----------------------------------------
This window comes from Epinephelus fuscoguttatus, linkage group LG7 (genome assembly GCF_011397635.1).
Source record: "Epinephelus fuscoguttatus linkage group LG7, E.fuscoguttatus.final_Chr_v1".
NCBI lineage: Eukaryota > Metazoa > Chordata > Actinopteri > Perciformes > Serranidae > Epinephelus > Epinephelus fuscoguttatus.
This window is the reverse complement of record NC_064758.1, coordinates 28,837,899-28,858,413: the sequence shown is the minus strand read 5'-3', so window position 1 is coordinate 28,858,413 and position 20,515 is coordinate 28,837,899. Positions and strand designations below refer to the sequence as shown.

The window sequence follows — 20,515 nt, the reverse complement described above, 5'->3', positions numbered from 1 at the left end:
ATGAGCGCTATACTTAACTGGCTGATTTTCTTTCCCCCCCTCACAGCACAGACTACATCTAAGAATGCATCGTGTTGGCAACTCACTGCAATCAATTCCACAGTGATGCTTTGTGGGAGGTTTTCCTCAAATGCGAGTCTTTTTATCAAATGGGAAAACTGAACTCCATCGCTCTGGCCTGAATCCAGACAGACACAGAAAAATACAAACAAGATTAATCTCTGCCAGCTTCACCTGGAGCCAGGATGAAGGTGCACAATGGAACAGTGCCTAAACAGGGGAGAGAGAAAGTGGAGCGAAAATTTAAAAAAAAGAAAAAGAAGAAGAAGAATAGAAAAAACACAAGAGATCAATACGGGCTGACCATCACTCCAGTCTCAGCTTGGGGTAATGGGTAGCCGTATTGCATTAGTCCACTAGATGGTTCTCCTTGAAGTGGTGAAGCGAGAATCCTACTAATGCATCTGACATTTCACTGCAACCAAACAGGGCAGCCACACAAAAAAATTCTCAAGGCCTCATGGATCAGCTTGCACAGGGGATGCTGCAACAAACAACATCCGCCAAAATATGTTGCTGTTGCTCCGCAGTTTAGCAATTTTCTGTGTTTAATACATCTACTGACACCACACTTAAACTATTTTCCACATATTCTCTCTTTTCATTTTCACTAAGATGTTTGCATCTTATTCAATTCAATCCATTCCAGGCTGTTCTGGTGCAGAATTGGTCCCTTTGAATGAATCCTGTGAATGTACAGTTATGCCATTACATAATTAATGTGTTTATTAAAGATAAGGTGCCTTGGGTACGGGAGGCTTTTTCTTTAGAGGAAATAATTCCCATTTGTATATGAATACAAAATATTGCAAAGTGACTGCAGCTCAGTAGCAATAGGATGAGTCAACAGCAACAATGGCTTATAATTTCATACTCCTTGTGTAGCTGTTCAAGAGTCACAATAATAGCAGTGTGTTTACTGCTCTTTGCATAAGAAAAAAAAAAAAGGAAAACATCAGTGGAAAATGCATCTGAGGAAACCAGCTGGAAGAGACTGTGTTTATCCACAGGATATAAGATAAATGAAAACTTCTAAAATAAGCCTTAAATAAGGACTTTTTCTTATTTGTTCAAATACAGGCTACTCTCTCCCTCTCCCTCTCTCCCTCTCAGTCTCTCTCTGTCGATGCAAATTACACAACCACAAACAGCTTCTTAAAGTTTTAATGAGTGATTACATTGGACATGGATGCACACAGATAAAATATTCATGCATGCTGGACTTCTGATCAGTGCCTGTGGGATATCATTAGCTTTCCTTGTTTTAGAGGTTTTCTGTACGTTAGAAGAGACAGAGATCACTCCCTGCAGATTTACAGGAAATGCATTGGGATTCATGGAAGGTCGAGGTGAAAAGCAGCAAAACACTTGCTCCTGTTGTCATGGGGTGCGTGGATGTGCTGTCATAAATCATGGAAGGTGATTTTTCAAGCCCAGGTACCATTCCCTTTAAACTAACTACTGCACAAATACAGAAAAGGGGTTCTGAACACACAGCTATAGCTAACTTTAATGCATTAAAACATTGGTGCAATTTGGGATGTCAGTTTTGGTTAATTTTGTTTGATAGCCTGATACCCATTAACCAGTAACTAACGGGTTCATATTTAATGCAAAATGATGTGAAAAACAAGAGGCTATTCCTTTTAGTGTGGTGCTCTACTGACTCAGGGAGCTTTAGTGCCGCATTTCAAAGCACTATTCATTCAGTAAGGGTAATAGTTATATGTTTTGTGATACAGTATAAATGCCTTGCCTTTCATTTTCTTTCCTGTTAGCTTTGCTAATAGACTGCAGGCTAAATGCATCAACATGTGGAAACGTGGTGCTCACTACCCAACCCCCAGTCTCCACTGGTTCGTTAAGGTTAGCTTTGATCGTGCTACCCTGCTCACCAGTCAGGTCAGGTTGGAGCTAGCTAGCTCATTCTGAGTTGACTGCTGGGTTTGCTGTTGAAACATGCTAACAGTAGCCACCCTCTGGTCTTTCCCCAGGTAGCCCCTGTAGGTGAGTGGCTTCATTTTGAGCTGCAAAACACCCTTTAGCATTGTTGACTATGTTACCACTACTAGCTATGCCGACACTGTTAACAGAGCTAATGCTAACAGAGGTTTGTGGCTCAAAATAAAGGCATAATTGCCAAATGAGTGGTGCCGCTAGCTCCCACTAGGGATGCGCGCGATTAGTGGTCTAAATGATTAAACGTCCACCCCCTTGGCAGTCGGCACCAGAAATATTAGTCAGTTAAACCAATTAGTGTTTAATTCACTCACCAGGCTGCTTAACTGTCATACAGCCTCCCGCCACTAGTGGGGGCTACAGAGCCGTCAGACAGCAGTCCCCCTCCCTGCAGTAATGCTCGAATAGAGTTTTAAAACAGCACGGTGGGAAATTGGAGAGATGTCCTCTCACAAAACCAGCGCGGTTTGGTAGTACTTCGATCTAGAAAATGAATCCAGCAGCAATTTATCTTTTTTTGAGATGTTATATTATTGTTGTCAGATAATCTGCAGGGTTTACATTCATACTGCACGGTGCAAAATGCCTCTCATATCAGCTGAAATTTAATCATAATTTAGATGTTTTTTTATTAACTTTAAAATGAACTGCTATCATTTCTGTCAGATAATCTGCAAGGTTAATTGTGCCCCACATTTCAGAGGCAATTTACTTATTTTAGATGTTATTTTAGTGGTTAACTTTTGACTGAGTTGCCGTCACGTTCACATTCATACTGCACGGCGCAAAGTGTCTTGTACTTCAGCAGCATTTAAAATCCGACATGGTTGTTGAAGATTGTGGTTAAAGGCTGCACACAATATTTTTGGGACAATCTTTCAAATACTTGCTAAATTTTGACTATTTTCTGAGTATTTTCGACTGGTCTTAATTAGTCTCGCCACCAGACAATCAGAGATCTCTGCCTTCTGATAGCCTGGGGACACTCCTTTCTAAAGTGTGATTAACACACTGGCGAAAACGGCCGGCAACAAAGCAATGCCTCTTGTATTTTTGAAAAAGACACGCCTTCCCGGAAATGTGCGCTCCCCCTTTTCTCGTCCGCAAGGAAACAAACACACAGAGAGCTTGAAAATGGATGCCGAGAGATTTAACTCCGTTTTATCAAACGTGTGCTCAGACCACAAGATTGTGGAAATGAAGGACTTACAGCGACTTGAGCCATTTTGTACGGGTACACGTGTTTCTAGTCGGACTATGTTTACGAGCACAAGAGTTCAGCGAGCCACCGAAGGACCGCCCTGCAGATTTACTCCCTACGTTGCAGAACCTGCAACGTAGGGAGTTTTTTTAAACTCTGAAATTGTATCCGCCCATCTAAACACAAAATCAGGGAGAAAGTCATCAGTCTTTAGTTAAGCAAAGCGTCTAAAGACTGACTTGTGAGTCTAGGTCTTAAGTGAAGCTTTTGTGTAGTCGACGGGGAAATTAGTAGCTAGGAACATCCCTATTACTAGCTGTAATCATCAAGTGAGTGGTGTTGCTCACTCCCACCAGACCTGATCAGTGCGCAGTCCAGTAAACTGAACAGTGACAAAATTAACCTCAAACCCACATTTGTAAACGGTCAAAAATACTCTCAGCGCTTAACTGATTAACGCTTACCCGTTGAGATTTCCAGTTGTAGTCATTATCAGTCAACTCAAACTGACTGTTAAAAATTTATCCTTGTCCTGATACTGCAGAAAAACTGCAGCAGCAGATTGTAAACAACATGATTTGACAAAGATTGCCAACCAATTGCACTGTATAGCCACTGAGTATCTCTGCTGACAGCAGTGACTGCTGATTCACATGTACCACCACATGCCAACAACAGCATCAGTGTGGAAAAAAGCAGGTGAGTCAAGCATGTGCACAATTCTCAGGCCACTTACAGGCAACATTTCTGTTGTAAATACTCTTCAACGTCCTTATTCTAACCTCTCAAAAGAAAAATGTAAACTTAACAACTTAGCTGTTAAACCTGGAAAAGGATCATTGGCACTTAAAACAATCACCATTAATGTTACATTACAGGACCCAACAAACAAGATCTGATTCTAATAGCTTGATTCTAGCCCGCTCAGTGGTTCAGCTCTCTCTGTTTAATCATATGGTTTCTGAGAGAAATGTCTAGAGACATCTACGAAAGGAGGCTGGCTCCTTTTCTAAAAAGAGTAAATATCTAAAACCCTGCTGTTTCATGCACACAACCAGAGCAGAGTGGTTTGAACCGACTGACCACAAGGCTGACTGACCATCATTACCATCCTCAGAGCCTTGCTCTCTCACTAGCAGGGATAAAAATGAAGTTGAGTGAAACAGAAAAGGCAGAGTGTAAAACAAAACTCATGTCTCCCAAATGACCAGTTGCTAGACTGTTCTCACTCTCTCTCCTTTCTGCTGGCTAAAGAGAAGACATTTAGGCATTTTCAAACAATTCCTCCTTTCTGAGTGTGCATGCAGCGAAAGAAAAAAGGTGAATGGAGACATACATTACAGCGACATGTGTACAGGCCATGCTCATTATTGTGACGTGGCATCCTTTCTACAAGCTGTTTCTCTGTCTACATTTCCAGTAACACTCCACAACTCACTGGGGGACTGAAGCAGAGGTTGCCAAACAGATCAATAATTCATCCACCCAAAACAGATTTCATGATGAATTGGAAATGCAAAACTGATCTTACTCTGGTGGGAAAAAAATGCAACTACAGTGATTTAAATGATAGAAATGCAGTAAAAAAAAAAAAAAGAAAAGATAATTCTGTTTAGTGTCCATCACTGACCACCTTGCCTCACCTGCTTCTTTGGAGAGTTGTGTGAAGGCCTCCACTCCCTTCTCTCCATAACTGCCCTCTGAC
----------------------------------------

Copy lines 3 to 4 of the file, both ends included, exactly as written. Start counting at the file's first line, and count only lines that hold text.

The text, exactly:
NCBI lineage: Eukaryota > Metazoa > Chordata > Actinopteri > Perciformes > Serranidae > Epinephelus > Epinephelus fuscoguttatus.
This window is the reverse complement of record NC_064758.1, coordinates 28,837,899-28,858,413: the sequence shown is the minus strand read 5'-3', so window position 1 is coordinate 28,858,413 and position 20,515 is coordinate 28,837,899. Positions and strand designations below refer to the sequence as shown.